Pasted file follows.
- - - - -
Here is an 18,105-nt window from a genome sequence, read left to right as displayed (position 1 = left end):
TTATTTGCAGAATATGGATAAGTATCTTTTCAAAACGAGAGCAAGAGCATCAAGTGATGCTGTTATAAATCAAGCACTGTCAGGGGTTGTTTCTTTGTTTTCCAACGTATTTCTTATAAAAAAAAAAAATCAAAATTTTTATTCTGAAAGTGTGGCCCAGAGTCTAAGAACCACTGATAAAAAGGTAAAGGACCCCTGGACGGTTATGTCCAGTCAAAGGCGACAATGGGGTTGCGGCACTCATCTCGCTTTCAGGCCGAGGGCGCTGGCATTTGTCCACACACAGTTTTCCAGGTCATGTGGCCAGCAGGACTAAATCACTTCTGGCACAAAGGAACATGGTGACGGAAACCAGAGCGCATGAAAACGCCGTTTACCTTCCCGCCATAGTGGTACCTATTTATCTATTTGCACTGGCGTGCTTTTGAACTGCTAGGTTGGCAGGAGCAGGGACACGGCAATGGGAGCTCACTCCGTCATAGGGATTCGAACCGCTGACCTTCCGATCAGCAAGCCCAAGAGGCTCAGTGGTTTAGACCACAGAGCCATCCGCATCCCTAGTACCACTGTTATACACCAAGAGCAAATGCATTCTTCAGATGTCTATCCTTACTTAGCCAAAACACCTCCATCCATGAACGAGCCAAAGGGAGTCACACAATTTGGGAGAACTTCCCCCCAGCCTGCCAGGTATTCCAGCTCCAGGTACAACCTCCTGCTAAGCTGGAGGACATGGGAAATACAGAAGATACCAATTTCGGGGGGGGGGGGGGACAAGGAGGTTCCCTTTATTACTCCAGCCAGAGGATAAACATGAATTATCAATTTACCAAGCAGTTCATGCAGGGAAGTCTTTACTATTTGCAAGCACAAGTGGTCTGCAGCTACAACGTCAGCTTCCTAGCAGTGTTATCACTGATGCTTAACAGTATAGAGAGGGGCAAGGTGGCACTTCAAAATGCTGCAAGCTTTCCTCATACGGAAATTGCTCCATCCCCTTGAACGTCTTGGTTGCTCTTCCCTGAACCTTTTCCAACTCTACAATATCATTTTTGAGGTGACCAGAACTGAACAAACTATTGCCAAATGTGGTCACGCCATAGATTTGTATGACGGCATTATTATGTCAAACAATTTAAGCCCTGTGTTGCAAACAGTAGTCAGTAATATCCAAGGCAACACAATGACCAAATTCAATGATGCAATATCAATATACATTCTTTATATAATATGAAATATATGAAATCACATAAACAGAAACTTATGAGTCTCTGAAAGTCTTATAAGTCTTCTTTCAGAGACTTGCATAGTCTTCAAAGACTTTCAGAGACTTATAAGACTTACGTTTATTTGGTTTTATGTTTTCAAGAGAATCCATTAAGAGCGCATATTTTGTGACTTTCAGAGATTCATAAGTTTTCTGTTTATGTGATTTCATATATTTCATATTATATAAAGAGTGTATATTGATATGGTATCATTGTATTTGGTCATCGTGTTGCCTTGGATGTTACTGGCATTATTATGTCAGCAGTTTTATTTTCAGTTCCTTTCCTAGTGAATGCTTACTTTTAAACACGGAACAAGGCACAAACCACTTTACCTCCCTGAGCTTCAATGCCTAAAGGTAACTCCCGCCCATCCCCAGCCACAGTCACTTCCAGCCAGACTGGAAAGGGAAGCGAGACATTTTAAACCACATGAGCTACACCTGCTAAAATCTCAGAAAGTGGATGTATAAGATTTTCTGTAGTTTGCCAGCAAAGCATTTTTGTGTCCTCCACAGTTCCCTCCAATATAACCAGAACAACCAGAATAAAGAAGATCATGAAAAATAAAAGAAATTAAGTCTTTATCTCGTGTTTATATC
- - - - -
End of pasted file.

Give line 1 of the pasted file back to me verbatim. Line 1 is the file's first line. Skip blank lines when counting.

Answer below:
Here is an 18,105-nt window from a genome sequence, read left to right as displayed (position 1 = left end):